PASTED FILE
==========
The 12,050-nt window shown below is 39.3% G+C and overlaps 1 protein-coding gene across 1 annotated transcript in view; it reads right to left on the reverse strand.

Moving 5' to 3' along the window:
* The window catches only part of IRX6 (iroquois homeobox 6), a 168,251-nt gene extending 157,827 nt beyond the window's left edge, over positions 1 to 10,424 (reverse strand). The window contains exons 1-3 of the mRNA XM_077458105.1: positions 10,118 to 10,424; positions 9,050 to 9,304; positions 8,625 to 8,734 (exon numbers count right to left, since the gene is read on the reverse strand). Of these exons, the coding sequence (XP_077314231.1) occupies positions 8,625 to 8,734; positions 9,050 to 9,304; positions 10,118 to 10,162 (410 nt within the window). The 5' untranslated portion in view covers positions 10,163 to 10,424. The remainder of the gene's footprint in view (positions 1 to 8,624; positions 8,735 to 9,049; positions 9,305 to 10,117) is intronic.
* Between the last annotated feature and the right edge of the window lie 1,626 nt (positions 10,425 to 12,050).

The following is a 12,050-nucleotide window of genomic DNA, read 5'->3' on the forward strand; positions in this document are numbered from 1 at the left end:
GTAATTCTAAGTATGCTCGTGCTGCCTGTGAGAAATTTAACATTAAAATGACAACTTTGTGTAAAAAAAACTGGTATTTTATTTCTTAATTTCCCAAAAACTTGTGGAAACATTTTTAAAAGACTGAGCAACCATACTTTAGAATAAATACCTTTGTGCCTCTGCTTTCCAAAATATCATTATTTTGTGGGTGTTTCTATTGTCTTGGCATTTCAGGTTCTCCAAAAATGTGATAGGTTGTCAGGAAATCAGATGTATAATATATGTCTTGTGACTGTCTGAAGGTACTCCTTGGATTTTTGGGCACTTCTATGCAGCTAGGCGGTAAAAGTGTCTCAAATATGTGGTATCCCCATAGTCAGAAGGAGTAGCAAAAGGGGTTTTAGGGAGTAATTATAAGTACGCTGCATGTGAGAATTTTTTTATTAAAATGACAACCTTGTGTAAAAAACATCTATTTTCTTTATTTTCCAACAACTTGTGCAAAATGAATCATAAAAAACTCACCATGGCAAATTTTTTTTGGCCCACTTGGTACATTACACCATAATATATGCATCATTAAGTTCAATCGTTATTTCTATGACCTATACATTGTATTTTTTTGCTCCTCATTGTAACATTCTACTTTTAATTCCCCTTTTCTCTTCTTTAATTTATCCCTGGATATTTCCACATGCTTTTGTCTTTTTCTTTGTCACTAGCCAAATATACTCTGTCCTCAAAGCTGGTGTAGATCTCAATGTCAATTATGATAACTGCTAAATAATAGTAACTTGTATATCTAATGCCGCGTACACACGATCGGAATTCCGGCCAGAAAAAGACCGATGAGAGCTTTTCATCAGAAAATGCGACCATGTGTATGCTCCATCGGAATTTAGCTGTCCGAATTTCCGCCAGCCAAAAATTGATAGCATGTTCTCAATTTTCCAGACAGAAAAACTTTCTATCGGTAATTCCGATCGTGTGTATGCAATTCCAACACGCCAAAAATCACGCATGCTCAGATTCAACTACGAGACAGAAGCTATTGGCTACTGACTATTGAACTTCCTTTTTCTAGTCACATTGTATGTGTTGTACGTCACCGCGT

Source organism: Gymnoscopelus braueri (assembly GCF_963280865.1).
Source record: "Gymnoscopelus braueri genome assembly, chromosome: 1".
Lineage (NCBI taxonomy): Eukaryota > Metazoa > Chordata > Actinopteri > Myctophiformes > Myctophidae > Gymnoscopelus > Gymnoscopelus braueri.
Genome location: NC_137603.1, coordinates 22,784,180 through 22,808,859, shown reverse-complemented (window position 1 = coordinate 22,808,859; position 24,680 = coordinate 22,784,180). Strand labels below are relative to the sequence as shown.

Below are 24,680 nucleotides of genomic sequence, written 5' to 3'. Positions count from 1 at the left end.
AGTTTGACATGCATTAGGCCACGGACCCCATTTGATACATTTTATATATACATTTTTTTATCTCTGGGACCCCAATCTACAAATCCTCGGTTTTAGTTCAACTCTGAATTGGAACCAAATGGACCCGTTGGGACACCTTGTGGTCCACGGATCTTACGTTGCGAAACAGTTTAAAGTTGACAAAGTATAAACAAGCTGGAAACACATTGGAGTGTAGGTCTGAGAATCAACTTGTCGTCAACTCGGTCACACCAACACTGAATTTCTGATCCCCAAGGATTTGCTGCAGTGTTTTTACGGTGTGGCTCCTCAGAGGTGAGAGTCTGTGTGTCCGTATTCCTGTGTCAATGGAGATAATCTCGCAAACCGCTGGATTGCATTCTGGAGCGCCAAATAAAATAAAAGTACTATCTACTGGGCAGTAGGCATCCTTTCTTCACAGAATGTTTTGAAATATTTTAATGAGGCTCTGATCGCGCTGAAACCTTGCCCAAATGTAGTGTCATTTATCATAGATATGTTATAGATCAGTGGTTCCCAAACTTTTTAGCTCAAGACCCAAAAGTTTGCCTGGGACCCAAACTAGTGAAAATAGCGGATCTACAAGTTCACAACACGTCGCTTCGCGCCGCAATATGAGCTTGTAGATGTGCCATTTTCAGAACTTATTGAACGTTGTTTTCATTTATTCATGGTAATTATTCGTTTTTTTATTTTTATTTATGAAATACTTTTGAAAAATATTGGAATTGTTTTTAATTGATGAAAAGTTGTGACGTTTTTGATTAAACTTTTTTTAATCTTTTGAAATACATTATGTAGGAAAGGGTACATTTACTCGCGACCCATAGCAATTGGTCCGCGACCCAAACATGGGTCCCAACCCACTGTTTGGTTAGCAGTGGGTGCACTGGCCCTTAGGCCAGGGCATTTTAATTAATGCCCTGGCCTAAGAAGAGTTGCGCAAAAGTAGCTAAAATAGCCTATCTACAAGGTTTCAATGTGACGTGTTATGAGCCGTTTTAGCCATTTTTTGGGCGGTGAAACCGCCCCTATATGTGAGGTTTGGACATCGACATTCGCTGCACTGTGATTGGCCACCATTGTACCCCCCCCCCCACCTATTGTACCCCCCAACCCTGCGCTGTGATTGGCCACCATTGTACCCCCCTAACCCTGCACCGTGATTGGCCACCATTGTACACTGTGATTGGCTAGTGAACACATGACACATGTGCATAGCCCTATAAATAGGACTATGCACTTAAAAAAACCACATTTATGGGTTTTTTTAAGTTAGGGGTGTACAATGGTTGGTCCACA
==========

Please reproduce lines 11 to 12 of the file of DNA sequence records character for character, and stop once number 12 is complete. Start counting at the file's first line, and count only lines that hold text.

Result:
Below are 24,680 nucleotides of genomic sequence, written 5' to 3'. Positions count from 1 at the left end.
AGTTTGACATGCATTAGGCCACGGACCCCATTTGATACATTTTATATATACATTTTTTTATCTCTGGGACCCCAATCTACAAATCCTCGGTTTTAGTTCAACTCTGAATTGGAACCAAATGGACCCGTTGGGACACCTTGTGGTCCACGGATCTTACGTTGCGAAACAGTTTAAAGTTGACAAAGTATAAACAAGCTGGAAACACATTGGAGTGTAGGTCTGAGAATCAACTTGTCGTCAACTCGGTCACACCAACACTGAATTTCTGATCCCCAAGGATTTGCTGCAGTGTTTTTACGGTGTGGCTCCTCAGAGGTGAGAGTCTGTGTGTCCGTATTCCTGTGTCAATGGAGATAATCTCGCAAACCGCTGGATTGCATTCTGGAGCGCCAAATAAAATAAAAGTACTATCTACTGGGCAGTAGGCATCCTTTCTTCACAGAATGTTTTGAAATATTTTAATGAGGCTCTGATCGCGCTGAAACCTTGCCCAAATGTAGTGTCATTTATCATAGATATGTTATAGATCAGTGGTTCCCAAACTTTTTAGCTCAAGACCCAAAAGTTTGCCTGGGACCCAAACTAGTGAAAATAGCGGATCTACAAGTTCACAACACGTCGCTTCGCGCCGCAATATGAGCTTGTAGATGTGCCATTTTCAGAACTTATTGAACGTTGTTTTCATTTATTCATGGTAATTATTCGTTTTTTTATTTTTATTTATGAAATACTTTTGAAAAATATTGGAATTGTTTTTAATTGATGAAAAGTTGTGACGTTTTTGATTAAACTTTTTTTAATCTTTTGAAATACATTATGTAGGAAAGGGTACATTTACTCGCGACCCATAGCAATTGGTCCGCGACCCAAACATGGGTCCCAACCCACTGTTTGGTTAGCAGTGGGTGCACTGGCCCTTAGGCCAGGGCATTTTAATTAATGCCCTGGCCTAAGAAGAGTTGCGCAAAAGTAGCTAAAATAGCCTATCTACAAGGTTTCAATGTGACGTGTTATGAGCCGTTTTAGCCATTTTTTGGGCGGTGAAACCGCCCCTATATGTGAGGTTTGGACATCGACATTCGCTGCACTGTGATTGGCCACCATTGTACCCCCCCCCCCACCTATTGTACCCCCCAACCCTGCGCTGTGATTGGCCACCATTGTACCCCCCTAACCCTGCACCGTGATTGGCCACCATTGTACACTGTGATTGGCTAGTGAACACATGACACATGTGCATAGCCCTATAAATAGGACTATGCACTTAAAAAAACCACATTTATGGGTTTTTTTAAGTTAGGGGTGTACAATGGTTGGTCCACA